Giving out hugs can touch lives

Last Saturday evening the rain had stopped by the time we all left church, so everyone lingered a while. Men, women and children were giving our pastor hugs; friends were greeting each other with hugs. It was a very happy scene all around.

The sense of touch is crucial to our well-being. In his article “Nurturing Touch: Keep It In Your Life!” Dr. Barnaby Barnatt states, “Without touch a baby dies, the human heart aches and the souls withers….We all need to be touched for our physical welfare, our emotional vitality and spiritual health.”

We certainly were a healthy bunch that night.

Another psychologist said that to be healthy we all need 10 hugs every day. We all need to feel appreciated and loved. Until I started thinking about it, I never realized how many kinds of hugs there are, and I am sure my list missed some.

There are hugs we give babies and little ones that make them feel warm and nurtured. There are “mommy hugs” when you little one runs up unexpectedly and hugs your leg. That brief contact warms both your hearts.

What about welcoming hugs? When you come home, walk into a gathering, meet an old friend at a store you often get a hug. This kind of hug says someone is glad to see you. This kind of hug validates the fact that you are worth another person’s attention and affection.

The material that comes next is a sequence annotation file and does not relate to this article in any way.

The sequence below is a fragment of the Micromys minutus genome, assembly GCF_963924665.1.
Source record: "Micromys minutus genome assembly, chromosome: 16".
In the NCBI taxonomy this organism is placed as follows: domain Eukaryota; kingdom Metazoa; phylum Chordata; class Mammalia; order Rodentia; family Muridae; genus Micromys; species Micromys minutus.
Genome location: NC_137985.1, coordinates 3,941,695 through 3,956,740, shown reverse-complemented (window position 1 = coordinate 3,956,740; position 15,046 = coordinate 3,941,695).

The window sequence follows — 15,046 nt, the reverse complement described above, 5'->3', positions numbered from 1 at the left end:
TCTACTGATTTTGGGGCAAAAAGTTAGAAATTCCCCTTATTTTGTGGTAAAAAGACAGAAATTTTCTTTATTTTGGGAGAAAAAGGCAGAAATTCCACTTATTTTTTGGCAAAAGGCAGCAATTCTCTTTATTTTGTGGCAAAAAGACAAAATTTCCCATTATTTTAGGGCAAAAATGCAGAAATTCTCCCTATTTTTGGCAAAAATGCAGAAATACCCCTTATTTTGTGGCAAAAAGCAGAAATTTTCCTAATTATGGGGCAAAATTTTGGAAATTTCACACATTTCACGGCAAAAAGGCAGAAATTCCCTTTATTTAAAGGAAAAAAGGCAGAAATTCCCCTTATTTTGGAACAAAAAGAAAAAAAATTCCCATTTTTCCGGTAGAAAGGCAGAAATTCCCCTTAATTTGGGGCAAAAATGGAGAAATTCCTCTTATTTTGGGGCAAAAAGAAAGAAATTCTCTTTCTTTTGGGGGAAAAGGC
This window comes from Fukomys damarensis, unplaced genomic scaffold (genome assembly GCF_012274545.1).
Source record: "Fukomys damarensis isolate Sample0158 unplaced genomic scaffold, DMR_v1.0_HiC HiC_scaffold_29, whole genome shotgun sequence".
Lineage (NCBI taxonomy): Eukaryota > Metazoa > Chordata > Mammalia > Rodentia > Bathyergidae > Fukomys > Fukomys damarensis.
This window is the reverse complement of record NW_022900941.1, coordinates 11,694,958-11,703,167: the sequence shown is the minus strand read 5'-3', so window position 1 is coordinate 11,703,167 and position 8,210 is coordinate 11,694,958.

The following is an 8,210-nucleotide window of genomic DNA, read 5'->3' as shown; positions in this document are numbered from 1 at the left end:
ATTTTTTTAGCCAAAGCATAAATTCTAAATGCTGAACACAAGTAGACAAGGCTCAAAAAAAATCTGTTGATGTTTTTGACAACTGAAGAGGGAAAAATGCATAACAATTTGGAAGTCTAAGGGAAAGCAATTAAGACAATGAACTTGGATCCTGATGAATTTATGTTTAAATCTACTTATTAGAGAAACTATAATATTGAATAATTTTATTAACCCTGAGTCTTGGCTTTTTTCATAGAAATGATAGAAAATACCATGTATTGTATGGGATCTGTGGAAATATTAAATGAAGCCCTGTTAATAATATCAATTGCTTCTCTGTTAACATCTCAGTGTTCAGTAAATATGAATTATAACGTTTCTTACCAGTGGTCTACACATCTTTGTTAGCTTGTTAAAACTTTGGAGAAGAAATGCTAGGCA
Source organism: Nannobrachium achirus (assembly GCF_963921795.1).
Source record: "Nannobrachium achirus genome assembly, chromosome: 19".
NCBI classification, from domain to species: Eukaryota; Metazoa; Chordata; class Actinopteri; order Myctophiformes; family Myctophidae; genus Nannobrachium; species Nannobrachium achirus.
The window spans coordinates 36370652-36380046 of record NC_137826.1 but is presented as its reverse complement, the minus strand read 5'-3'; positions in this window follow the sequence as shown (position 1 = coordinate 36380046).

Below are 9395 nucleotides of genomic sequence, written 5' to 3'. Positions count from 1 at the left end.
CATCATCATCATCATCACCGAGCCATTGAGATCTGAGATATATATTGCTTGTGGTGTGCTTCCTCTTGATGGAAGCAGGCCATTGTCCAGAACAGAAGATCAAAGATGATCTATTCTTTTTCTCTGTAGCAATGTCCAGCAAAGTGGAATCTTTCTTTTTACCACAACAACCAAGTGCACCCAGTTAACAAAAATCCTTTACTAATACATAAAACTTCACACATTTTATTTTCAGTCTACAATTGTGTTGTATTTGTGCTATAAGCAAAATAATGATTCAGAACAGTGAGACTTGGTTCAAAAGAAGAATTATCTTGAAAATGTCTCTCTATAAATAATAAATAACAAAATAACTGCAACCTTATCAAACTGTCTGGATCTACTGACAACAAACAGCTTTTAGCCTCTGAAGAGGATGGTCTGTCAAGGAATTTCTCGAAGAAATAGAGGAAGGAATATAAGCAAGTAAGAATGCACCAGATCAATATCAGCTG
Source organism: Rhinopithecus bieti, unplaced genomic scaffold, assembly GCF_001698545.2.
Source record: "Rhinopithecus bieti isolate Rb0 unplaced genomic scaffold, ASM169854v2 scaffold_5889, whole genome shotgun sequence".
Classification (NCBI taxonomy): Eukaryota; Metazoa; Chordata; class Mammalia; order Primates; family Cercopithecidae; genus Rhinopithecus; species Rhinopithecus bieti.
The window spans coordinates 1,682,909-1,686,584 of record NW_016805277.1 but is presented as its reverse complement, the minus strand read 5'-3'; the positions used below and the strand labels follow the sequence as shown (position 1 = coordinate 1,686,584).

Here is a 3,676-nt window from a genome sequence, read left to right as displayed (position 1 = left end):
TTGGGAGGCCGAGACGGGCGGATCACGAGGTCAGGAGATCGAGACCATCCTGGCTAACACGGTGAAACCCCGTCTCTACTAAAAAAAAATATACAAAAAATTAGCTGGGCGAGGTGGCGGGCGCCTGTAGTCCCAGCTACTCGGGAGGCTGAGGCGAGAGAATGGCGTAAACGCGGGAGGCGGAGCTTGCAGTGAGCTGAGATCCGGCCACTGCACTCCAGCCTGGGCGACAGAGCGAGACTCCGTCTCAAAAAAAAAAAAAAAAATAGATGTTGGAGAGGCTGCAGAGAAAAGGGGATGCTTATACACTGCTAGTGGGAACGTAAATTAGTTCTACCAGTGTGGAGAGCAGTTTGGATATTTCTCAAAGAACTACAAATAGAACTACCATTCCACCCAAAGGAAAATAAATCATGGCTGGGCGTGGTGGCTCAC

I know someone who I, unfortunately, rarely see, but when I do her face lights up and her smile is a mile wide. When she gives you a hug you feel you have been hugged from head to toe. She is like this with everyone she knows and makes you feel welcomed into her day. That is a great hug!

Another kind of hut is the encouragement hug we give someone who has lost a competition. We pat them on the back and offer them encouragement for their next attempt. We also give hugs after school performances, piano recitals and sporting events.

Next come congratulatory hugs given at weddings, graduations and award occasions. We give the “hugee” praise and encouragement for a good choice of a spouse and offer best wishes for the future. We give praise for prizes earned and won.

Funerals are a time when many consoling hugs are given. Friends hug the spouse who has lost a partner. Relatives who have not seen each other for a while hug. Hugs say I feel badly for you, wish I could do more to ease your burden and I’m sorry, all hoping to offer some comfort to the other person.

Then there are comforting hugs given to someone who is ill as a way of saying you hope they will feel better soon. They are also often given to someone who is going through a rough patch and is sad, as well as to people who have received bad news.

All these kinds of hugs show that you care, that you validate the worth of the person whether they are congratulatory or consoling.

The Flower Children of the 1970s turned us into a nation of huggers and we are better off for it. You may not be a natural hugger, but give it a try. You know how nice one feels so seniors step out and get more hugs in your life. In no time at all you will be on your way to 10 hugs a day.

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